While we have been hitting snooze on our alarm clocks, Japan has been waking extra up early to practice asakatsu. The word combines the Japanese term asa, or morning, with seikatsu, or lifestyle, so asakatsu translates directly as “morning lifestyle.” Practicing asakatsu involves taking advantage of the calm morning hours before getting swept up in the rush of city life when the workday stars. You might go for a walk in the park, meet a friend for breakfast, take a language lesson or schedule a workout class. Asakatsu started gaining prominence in the late 2000s, and has since paved the way for a new generation of Tokyoites who are focusing on self-improvement and productivity before the day officially begins.
All of this early morning activity has made people hungry, creating a breakfast boom in the Japanese capital. Until recently, going out for breakfast was not part of Japanese culture. Most restaurants and bakeries didn’t open until at least 10 a.m. Instead, asagohan, which means “morning meal,” was eaten at home, and usually consisted of a piece of fish, rice, miso soup and pickled vegetables.
With the rise of asakatsu, Tokyo breakfast options have expanded markedly. “Morning sets” are everywhere. Options include buttered toast or cake with a cup of coffee and the occasional egg. Bowls of curry rice, ramen, and udon soup also make for popular breakfast choices. Bakeries open early, slathering warm baguettes with roe butter and bringing out fresh supplies of pastries every few minutes. But perhaps most notable of all are the perfectly round, intensely fluffy stacks of Japanese pancakes that people line up for hours to try.
The lines winding around popular brunch destinations in Tokyo will be familiar to anyone who’s tried to hit up a popular brunch restaurant in the USA. But the pancakes aren’t your standard North American flapjack fare. They’re tall and often jiggly mounds of dough, made ultra-fluffy with the addition of whipped egg whites. Each cake is so airy it’s nearly soufflé-like in texture. Pats of melting butter fold softly into the cake’s silky insides, making every bite more addictive than the last.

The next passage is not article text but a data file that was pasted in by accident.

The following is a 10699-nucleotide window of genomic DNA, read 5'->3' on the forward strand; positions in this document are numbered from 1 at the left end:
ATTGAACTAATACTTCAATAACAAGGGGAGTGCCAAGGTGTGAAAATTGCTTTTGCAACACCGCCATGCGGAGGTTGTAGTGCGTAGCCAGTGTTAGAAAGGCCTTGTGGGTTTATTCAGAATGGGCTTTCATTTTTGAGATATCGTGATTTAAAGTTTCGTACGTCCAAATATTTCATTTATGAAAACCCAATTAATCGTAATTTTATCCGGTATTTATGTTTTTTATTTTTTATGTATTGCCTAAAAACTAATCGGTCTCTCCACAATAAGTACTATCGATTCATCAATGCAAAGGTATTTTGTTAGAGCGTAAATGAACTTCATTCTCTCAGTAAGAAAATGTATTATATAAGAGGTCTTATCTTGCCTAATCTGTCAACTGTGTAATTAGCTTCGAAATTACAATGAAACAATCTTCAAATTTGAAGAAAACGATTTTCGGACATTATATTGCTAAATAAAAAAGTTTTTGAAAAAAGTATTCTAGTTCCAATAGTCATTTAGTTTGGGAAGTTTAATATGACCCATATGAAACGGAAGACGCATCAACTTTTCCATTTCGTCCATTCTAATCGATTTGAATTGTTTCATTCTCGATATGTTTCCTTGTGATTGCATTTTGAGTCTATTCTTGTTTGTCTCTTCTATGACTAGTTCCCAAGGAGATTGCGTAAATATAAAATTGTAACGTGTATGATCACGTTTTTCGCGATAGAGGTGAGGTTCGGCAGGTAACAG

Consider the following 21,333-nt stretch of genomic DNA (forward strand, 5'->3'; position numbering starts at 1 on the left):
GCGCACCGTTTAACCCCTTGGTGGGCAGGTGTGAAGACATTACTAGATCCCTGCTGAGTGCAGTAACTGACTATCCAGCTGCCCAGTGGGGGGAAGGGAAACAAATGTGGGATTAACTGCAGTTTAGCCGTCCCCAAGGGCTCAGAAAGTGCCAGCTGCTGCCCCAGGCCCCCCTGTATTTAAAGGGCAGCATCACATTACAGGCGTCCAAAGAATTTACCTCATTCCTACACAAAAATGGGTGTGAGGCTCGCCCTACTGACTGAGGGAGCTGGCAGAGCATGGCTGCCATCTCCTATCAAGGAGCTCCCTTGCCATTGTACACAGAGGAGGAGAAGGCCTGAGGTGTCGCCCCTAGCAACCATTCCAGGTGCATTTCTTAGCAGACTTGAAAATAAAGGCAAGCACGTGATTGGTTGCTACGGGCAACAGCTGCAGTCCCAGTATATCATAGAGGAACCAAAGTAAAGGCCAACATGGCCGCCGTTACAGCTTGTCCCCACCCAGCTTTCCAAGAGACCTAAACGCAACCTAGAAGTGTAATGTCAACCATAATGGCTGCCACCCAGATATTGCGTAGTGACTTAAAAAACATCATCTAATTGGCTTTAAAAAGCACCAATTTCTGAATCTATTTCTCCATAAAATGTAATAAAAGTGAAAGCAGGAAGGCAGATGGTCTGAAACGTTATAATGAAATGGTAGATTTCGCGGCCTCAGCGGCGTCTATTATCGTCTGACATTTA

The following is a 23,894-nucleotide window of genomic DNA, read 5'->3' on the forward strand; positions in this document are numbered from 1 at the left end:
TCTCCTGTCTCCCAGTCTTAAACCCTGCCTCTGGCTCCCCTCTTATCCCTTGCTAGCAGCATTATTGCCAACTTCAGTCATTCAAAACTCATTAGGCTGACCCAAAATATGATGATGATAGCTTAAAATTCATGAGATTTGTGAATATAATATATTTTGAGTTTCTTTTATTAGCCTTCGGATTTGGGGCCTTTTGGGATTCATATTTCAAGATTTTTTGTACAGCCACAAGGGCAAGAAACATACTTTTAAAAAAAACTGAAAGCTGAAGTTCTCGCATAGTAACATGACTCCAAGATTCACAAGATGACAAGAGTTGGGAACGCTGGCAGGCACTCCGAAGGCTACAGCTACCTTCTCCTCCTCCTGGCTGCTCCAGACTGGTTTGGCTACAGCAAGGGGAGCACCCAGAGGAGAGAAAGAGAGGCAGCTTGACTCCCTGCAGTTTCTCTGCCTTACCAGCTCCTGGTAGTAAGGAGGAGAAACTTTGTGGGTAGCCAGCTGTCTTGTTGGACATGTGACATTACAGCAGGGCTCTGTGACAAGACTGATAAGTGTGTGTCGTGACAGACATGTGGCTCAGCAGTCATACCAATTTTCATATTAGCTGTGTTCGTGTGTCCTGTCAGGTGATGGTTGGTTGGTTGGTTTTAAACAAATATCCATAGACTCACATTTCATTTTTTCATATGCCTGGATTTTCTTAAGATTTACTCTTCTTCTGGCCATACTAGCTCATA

Pancakes are not the first imported breakfast food that has taken Tokyo by storm. In the ‘70s and ‘80s, Marion Crepes in Harajuku drew similar lines with its popular crepe concoctions stuffed with whipped cream, strawberries, cheesecake, custard, chocolate sauce and brownies. Until recently, crepes were the go-to sweet breakfast treat in Tokyo. That changed in 2010 when the Hawaiian breakfast chain Eggs N’ Things opened its first Japanese branch.
The opening coincided with the rise of asakatsu, making Eggs N’ Things one of the first restaurants to offer early-rising Tokyoites a full breakfast., The chain became a media darling for its early morning spreads. Their signature fluffy pancakes, which come smothered in cocoa powder, bananas or strawberry sauce alongside a mountain of whipped cream, started drawing lines of eager customers. Shortly after the chain’s success, more restaurants caught on and started offering hyper-fluffy pancakes of their own.
Today, Japanese pancakes look different depending on what kitchen they’re coming out of. While they all share similar fluffy characteristics, you can find immaculately round disks of dough the size of records at West Aoyama Garden, wiggling, Jell-O-like concoctions at Café Gram and pancake-shaped omelet soufflés bouncing their way out of the kitchen at A Happy Pancake in Shibuya.
The pancake fervor has hit such a peak that mini flapjacks speared onto bamboo skewers with an assortment of fruit and sprinkles have become the latest beloved street food in Tokyo. And when hunting down the latest pancake skewer cart is too much to ask, individual ready-to-eat bagged pancakes are available for purchase at 7/11. They are shockingly good.
Meanwhile, new breakfast options are constantly popping up in the Japanese capital, catering to a growing number of people who are too busy practicing asakatsu to secure a highly sought after bite of pancakes, or just want to try something different. Together, they have made Tokyo a breakfast lover’s paradise.